This study considered the preparation of a new DNA binding Ruthenium polypyridyl complex possessing an infrared active nitrile group. The binding abilities of a novel Ruthenium complex, [Ru(TMP)2DPPZ-10-CN], to various forms of DNA—both canonical and non-canonical—were examined by performing multiple DNA titrations. DNA is of great interest as it is the carrier of genetic information for all living things. Damage to DNA can have drastically detrimental effects, so the study of its structure and replication is of great importance. Two non-canonical structures that are important are the G-quadruplex and i-motif which form at the telomeric and regulatory regions of genes, respectively, and have the ability to block telomerase activity and influence transcription. The complex was synthesized by microwave irradiation and purified using a silica column and an ion exchange with Amberlite 402. Six titrations were, then, performed with salmon sperm dsDNA, guanine monophosphate (GMP), G4T4G4, human telomere G-quadruplex, i-motif C5T3, and i-motif C30. The complex was found to favor non-canonical structures, particularly the G-quadruplex structure, because of its high [bp]/[Ru] concentrations. The higher concentration of base pairs or structures per Ruthenium molecule indicated that the complex had a high binding affinity for that particular DNA structure. These results support the notion that Ruthenium metal complexes can be used for theragnostic purposes and can be used to target the telomeric region of genes where G-quadruplex structures can be found and influence transcription initiation and inhibit telomerase activity.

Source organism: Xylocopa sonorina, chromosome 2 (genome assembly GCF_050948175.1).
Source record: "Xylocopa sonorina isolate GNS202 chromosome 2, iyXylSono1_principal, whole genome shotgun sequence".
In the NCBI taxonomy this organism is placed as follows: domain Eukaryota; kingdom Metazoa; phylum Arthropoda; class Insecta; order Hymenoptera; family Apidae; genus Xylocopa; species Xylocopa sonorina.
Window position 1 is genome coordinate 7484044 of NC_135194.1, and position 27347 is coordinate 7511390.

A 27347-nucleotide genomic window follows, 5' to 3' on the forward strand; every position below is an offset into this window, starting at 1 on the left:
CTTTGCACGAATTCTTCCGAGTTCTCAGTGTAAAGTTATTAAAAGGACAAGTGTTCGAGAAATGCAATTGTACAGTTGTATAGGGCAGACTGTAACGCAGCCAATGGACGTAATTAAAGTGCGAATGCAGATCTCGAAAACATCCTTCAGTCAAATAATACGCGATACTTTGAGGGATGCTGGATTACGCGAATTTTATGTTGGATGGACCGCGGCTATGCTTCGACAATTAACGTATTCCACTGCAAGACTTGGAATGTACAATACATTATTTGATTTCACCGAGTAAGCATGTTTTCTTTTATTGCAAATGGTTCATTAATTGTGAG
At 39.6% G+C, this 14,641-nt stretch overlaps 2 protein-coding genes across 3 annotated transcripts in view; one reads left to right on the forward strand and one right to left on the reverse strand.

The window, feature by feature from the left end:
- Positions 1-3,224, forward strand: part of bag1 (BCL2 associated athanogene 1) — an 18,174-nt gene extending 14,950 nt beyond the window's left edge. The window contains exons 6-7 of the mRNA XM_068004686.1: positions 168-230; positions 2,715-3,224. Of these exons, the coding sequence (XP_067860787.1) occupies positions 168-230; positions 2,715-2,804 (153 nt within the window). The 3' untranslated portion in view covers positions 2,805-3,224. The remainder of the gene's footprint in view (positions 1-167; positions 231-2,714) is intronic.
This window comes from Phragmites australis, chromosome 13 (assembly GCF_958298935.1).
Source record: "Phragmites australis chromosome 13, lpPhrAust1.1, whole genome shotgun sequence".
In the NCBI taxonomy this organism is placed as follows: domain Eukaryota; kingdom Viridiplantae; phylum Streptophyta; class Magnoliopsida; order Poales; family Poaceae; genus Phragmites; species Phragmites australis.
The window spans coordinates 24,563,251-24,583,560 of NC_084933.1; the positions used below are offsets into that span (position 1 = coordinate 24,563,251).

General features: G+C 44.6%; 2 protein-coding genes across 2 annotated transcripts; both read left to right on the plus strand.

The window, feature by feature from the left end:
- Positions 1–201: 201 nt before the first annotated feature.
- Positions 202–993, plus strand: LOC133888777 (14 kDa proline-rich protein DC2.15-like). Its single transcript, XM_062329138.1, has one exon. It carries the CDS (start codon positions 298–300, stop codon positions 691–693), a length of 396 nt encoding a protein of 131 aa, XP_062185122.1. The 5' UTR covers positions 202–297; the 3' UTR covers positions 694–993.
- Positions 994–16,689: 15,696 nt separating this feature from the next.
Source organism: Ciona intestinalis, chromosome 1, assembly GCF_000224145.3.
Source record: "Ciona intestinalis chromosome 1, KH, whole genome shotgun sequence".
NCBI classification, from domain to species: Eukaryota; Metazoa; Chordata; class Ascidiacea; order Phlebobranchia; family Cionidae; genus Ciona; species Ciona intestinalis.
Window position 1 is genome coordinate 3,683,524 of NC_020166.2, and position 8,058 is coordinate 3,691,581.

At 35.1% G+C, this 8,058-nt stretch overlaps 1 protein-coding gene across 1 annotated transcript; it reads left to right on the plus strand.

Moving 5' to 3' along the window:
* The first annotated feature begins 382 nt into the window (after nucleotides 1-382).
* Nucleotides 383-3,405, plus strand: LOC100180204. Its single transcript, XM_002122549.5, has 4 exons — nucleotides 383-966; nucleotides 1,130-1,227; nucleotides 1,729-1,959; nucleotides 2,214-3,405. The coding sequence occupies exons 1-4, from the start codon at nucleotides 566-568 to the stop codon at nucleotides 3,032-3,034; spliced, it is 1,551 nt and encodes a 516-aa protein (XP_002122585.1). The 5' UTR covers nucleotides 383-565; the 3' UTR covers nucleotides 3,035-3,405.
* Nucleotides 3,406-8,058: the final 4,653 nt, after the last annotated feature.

"The Use of Ruthenium Complexes as Molecular Probes for Non-Canonical DNA,"
SMU Journal of Undergraduate Research: Vol. 7:
1, Article 3.
Available at: https://scholar.smu.edu/jour/vol7/iss1/3
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